The absolute best computer depends entirely on three factors. First, the current release of AE always favors one OS and System Configuration over another. Some of it has to do with the GPU, some with the CPU, some with the memory and the system architecture. You will never have a system that is always the best performer because that machine changes with each new release of any software that taxes your system. Adobe products are no exception.
Second, the best machine is also dependant on the kine of work you do and the type of footage and other assets you use in most of your projects. Each machine and each OS handles codecs, formats, and frame size a little differently. The type of work you typically produce and the frame size and source of the footage you use also determine your ideal machine.
The last factor is the long-term cost of operation and reliability of your system. Every hour you spend fiddling with drivers and updates that can cause problems is an hour you are not being productive. Every time the machine needs service or repair costs you time and productivity. The trade-in or resale value of the machine, the warranty cost, the speed of repairs all affect the suitability of a system. I started on a Power PC Mac in 1994 when I first started using After Effects because that is the only platform it would run on. In 1997 I started custom building PC's while keeping my Mac and I almost always had both running every day. Some things were faster on the PC, others on the Mac. For a while, the best investment was a custom-built PC. That lasted until the Intel Mac was introduced. When I was running an Intel Mac I switched to HP workstations, then Dell and Alienware. I still kept a Mac. The Mac always took less maintenance and there were far fewer problems with drivers and updates. For a few years, every time I ran a Windows update AE and several other programs had terrible problems and I lost days of work trying to figure things out. For about the last 12 years I have been 90% Mac because the cost of ownership and maintenance was far less than the cost of ownership of a PC when I considered all factors. The last time I traded up for my iMac Pro I had not spent a single dollar on the maintenance of the previous Mac Pro, I got more than 60% of the purchase price of the Mac Pro when I sold it, and I never lost a single day's production to machine or software problems. The Mac Pro was not quite as fast as the Alienware machine I had in the office for most of the same time, The Alienware machine cost about $300 more than my Mac Pro, cost me hundreds of dollars in maintenance, and when I sold it I only got about 15% of what I paid for it. That specific windows machine was the most problematic and expensive system I ever owned when I considered everything. When it was working, it worked just a little faster than my Mac Pro but that small increase in productivity wasn't worth the money. I haven't had a Windows machine running AE for the last 6 years. I think they are a lot more dependable now and have fewer driver problems than they used to but I see a lot more questions from users with windows machines that are having system problems than I do on the Mac side. Until I am ready to upgrade again in about 2 years, I'm sticking with the Mac because of their warranty, service, and reliability until it's time to buy another system. If you honestly compare machines for memory, processing power, and storage a Mac with a really good warranty and service to back it up is going to cost you very nearly as much as a PC from a major manufacturer that has the same specifications and a similar warranty. There are a few professional production houses and professional editors and effects artists that I respect that have switched from the Mac to the PC, and I know that their switch was based a lot more on analyzing the true cost of owning and maintaining their machines than OS preferences because that's how you stay in business.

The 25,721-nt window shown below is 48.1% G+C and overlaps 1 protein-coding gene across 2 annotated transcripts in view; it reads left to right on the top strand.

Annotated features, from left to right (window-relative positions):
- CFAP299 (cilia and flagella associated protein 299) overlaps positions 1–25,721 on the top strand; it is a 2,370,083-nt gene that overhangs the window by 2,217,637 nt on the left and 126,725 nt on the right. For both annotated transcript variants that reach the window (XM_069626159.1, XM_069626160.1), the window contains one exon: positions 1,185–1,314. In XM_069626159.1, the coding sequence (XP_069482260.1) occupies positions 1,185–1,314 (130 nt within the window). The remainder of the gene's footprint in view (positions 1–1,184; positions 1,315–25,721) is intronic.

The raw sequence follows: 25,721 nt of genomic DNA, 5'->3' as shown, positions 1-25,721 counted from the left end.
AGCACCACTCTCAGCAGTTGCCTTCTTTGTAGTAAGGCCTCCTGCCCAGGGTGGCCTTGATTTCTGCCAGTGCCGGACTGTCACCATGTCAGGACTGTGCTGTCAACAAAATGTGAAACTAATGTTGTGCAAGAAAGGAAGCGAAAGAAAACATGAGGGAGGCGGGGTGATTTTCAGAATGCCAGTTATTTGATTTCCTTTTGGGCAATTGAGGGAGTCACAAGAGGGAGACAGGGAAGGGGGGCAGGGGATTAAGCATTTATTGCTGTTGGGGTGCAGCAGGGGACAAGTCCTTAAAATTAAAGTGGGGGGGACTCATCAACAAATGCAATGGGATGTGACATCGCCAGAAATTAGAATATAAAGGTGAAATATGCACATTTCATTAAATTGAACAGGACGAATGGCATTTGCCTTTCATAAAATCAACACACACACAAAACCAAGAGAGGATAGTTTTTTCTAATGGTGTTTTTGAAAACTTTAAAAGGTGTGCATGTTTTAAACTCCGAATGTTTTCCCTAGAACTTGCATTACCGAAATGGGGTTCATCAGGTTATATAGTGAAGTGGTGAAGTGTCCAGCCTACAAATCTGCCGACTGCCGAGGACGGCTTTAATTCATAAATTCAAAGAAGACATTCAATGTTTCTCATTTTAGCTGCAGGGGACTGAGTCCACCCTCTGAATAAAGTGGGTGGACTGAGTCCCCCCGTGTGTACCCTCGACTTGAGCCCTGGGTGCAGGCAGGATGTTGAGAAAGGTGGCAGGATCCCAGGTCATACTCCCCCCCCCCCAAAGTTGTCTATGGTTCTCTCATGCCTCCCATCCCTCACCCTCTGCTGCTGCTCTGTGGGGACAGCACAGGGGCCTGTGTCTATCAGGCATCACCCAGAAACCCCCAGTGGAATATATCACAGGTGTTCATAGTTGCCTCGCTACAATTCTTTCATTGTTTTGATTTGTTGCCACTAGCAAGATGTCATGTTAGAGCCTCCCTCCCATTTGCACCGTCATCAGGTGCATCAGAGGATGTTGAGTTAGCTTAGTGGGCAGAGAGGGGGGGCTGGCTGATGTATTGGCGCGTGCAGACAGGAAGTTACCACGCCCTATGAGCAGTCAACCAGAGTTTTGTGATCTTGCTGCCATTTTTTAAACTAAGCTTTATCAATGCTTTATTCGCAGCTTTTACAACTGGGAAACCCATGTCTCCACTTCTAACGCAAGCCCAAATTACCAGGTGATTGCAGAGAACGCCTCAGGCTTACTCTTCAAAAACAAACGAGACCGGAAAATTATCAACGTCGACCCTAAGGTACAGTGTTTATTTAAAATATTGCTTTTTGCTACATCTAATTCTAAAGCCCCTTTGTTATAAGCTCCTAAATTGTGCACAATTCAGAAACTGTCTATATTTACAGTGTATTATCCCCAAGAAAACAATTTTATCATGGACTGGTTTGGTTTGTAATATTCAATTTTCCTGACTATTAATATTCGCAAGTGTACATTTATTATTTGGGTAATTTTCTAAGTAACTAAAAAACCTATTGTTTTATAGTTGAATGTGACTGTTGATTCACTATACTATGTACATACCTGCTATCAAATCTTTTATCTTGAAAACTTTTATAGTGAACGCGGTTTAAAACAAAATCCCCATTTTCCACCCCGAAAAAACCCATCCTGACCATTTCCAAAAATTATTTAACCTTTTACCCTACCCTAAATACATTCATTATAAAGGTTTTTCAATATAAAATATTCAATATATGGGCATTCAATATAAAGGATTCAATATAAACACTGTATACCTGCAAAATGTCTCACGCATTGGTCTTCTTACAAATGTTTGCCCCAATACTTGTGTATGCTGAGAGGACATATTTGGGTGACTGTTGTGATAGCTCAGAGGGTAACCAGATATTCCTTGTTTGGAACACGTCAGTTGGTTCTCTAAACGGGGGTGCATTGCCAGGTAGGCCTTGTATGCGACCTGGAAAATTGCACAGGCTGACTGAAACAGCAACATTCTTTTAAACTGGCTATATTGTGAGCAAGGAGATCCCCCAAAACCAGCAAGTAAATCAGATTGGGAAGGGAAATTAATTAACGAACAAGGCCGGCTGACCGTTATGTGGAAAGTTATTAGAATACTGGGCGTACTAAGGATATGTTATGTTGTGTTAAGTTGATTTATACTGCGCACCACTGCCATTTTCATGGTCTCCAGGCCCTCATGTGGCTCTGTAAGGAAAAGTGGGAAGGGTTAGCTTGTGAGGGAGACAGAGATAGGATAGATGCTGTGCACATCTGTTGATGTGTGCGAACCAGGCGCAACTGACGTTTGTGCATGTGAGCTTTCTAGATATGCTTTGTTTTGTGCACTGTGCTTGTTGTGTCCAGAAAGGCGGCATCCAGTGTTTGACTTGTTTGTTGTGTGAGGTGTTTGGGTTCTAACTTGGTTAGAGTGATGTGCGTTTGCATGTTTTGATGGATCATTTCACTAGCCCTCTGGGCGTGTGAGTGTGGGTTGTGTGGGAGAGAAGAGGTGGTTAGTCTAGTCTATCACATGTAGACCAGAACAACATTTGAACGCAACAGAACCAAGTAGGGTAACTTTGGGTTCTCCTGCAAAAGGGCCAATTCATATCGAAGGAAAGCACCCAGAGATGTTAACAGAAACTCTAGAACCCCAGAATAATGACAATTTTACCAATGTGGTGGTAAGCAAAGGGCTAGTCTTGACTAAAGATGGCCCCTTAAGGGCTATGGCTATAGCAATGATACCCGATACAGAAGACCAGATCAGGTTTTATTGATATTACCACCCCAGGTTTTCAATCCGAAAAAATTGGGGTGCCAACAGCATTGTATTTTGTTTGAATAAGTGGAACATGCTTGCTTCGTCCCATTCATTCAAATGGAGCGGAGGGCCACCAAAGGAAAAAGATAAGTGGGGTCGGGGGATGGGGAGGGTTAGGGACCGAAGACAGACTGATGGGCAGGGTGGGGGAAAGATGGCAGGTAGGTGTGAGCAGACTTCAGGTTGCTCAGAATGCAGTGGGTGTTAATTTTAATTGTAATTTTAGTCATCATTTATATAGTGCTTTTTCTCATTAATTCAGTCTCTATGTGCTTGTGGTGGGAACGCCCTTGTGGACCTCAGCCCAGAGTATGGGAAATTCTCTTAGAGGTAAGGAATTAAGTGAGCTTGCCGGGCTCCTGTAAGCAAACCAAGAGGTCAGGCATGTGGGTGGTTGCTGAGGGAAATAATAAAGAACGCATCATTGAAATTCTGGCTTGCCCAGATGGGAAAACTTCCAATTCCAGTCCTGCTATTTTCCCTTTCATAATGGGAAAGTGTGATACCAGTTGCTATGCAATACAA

So here's my question to you. What kind of projects are you planning on working on? What is your budget range? How comfortable are you troubleshooting driver and system problems? Have you considered the total cost of owning and maintaining your hardware and software? Did you budget enough for archival backup and raid storage to protect your work product? Is video production a hobby or a profession? No matter what you plan to do, start with the Adobe After Effects system requirements on PC & Mac (2020 ...
Meet all those minimums for any system you purchase. Unless you are a hobbyist with a lot of free time and some extra cash, purchase a system from a major manufacturer that has a good warranty and a place you can take the machine for repairs. Fix it yourself home-built systems are almost always more expensive in the long run.
Whatever you do save a couple of hundred dollars for some external drives so you can back things up, make a bootable clone of your system (boot drive), and keep it current so you can revert to a working system when an update kills your system in a few minutes instead of a few days, and you'll be fine.